Which books are still being read a hundred years from now?
Holland Park Press has published two Dutch classics in translation. These books are also still very popular in the original Dutch. They are Eline Vere (published in 1900) by Louis Couperus and Hedwig’s Journey (published in 1889 under the Dutch title of: Van de koele meren des doods) by Frederik van Eeden.
The number of Dutch novels that haven’t dated is much smaller than the number of English classics. Not only in absolute figures but also if we take into account the difference in size between these two languages. Dutch is of course a minor language but there also is another issue namely the frequent changes in spelling and grammar. Since the Second World War the Dutch language has been subjected to no less than four spelling revisions: in 1947, 1955, 1996 and 2006.
This in stark contrast to the English Language, in 1755, Samuel Johnson published the first comprehensive dictionary, his Dictionary of the English language. On the whole modern English has barely changed since this event. Actually we can go further back in time, most English speaking people still feel great affinity for the language of William Shakespeare (1564-1616), compare this to work by Joost van den Vondel (1587-1679), which for modern Dutch people is barely readable.
Eline Vere and Hedwig’s Journey gained a new lease of life by being translated into English. This happened because the original Dutch text was translated into English which means all the subtle period features are maintained. On the other hand when these books are re-published in Dutch they have to be transposed into modern Dutch.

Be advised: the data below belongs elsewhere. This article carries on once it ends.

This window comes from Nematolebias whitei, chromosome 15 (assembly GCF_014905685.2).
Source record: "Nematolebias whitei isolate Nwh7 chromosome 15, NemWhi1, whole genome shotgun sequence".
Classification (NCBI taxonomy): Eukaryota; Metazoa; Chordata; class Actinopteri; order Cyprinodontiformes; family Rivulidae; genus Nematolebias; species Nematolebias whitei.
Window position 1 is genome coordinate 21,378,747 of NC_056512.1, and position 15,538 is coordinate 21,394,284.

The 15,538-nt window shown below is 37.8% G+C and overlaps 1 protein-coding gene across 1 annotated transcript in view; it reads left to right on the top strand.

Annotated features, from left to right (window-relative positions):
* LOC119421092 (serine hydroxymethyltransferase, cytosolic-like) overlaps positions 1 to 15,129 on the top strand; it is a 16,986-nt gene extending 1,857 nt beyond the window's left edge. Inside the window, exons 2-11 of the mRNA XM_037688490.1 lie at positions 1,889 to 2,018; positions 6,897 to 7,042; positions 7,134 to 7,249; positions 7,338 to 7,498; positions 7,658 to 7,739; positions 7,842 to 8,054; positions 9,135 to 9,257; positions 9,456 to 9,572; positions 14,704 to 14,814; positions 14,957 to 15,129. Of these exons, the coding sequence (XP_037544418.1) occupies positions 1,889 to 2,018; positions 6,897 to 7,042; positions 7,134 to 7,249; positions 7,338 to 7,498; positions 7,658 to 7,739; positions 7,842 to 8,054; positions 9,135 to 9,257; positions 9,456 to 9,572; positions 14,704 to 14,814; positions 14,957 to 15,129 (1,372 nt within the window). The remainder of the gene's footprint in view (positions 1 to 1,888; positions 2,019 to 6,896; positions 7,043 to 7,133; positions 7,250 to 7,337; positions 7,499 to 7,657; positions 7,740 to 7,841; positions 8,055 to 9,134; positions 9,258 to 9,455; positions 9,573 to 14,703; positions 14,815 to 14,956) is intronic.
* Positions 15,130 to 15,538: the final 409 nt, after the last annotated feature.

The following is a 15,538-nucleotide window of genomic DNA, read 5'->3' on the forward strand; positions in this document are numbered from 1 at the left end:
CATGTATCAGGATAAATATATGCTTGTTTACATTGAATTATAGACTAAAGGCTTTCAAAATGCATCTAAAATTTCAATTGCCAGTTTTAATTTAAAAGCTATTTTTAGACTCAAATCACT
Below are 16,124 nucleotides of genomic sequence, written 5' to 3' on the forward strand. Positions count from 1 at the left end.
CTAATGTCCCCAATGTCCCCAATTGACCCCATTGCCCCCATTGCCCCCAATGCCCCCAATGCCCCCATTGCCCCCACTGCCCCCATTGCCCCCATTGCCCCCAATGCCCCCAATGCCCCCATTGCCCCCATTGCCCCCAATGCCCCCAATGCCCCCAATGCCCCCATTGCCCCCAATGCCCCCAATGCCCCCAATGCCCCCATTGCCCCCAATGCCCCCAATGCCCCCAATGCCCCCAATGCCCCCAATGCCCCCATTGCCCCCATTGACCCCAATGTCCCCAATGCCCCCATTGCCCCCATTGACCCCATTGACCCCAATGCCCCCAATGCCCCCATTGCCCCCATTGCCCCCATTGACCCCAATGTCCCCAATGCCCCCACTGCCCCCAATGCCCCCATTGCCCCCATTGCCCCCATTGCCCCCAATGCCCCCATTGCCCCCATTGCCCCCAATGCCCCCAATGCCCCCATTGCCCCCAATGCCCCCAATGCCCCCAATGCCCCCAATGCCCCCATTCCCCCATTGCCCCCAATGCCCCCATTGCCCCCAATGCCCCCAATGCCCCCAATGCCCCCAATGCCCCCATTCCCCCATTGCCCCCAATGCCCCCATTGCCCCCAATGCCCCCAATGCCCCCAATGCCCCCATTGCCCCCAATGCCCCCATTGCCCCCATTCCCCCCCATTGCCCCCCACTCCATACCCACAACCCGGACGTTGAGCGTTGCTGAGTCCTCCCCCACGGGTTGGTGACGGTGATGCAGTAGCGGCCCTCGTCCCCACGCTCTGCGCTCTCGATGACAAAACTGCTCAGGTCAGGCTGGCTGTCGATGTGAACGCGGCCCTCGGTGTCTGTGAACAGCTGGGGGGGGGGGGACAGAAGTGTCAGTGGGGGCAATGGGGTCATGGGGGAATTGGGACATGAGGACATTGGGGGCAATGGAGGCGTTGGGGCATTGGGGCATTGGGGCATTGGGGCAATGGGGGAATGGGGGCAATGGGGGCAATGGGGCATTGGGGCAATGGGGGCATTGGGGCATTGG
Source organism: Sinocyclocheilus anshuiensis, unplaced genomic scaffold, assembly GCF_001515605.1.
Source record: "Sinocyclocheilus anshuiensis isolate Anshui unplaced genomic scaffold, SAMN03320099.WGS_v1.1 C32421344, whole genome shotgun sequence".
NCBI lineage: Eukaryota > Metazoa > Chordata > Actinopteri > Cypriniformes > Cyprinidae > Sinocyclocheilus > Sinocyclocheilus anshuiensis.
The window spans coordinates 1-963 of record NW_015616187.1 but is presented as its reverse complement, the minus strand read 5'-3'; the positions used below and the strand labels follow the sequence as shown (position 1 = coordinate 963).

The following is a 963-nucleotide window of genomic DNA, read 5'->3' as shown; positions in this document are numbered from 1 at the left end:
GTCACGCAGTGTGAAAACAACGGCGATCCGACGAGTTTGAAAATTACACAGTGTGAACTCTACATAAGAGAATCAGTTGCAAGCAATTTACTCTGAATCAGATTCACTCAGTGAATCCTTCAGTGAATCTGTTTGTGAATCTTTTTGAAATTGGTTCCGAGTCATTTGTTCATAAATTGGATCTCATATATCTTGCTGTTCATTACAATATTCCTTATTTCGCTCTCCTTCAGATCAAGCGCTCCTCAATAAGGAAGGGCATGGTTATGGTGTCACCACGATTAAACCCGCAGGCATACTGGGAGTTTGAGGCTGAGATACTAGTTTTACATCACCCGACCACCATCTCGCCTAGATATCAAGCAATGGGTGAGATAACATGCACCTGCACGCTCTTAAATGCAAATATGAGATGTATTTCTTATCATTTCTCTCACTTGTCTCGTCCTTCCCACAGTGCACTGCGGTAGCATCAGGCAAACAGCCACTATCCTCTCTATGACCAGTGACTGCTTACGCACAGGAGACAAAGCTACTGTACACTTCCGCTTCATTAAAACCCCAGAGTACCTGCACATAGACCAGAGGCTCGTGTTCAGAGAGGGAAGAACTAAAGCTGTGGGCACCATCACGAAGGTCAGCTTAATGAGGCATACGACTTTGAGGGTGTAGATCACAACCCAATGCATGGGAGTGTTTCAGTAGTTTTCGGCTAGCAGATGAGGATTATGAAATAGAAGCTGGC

Nonetheless irrespective of whether books starts their life in Dutch or English, why do certain books live on whereas other ones are pensioned off to the rubbish heap of history?
Eline Vere and Hedwig’s Journey belong to the established classics: think of Pride and Prejudice and Wuthering Heights. Novels about real people, we can identify with, novels that give an insight about the daily life of their characters. Not only that but which also tell us something about the universal truth of human nature, this never goes out of fashion.
An example are Ian McEwan’s novels, well, at least that’s my opinion. What about JM Coetzee’s work? Well he too, although, there is not the same affinity for all his books. I prefer Boyhood over Elizabeth Costello. The first one gets under your skin, the second one plays to the fashion of the day.
So the crucial question is: which books are still read a hundred years from now and most importantly why?